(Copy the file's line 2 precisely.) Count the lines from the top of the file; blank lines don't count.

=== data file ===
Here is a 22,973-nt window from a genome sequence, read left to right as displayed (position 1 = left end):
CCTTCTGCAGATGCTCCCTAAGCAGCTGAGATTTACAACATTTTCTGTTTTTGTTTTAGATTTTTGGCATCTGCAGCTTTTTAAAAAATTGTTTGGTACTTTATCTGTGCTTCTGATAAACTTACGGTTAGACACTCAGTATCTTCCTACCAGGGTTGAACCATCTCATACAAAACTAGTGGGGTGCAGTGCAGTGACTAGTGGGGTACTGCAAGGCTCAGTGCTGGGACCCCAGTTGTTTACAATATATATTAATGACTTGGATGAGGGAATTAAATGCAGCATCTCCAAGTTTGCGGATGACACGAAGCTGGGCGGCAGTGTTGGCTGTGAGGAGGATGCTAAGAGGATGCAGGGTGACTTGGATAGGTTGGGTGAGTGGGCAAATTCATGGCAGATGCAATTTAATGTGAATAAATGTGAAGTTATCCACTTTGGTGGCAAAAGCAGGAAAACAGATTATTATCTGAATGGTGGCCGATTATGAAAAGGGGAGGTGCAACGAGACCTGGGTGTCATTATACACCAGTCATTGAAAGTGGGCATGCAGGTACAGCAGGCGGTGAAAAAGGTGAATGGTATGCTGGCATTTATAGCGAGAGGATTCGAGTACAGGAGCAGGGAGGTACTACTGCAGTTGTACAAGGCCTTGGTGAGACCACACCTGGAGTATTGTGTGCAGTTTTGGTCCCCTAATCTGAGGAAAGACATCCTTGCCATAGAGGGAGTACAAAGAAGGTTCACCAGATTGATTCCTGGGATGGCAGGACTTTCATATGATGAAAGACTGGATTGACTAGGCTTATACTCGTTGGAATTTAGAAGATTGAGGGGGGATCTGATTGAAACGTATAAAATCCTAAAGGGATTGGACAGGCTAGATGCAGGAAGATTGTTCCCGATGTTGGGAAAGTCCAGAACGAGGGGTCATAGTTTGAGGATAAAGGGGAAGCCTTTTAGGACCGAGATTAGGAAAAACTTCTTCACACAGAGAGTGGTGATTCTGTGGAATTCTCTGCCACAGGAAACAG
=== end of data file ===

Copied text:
CCTTCTGCAGATGCTCCCTAAGCAGCTGAGATTTACAACATTTTCTGTTTTTGTTTTAGATTTTTGGCATCTGCAGCTTTTTAAAAAATTGTTTGGTACTTTATCTGTGCTTCTGATAAACTTACGGTTAGACACTCAGTATCTTCCTACCAGGGTTGAACCATCTCATACAAAACTAGTGGGGTGCAGTGCAGTGACTAGTGGGGTACTGCAAGGCTCAGTGCTGGGACCCCAGTTGTTTACAATATATATTAATGACTTGGATGAGGGAATTAAATGCAGCATCTCCAAGTTTGCGGATGACACGAAGCTGGGCGGCAGTGTTGGCTGTGAGGAGGATGCTAAGAGGATGCAGGGTGACTTGGATAGGTTGGGTGAGTGGGCAAATTCATGGCAGATGCAATTTAATGTGAATAAATGTGAAGTTATCCACTTTGGTGGCAAAAGCAGGAAAACAGATTATTATCTGAATGGTGGCCGATTATGAAAAGGGGAGGTGCAACGAGACCTGGGTGTCATTATACACCAGTCATTGAAAGTGGGCATGCAGGTACAGCAGGCGGTGAAAAAGGTGAATGGTATGCTGGCATTTATAGCGAGAGGATTCGAGTACAGGAGCAGGGAGGTACTACTGCAGTTGTACAAGGCCTTGGTGAGACCACACCTGGAGTATTGTGTGCAGTTTTGGTCCCCTAATCTGAGGAAAGACATCCTTGCCATAGAGGGAGTACAAAGAAGGTTCACCAGATTGATTCCTGGGATGGCAGGACTTTCATATGATGAAAGACTGGATTGACTAGGCTTATACTCGTTGGAATTTAGAAGATTGAGGGGGGATCTGATTGAAACGTATAAAATCCTAAAGGGATTGGACAGGCTAGATGCAGGAAGATTGTTCCCGATGTTGGGAAAGTCCAGAACGAGGGGTCATAGTTTGAGGATAAAGGGGAAGCCTTTTAGGACCGAGATTAGGAAAAACTTCTTCACACAGAGAGTGGTGATTCTGTGGAATTCTCTGCCACAGGAAACAG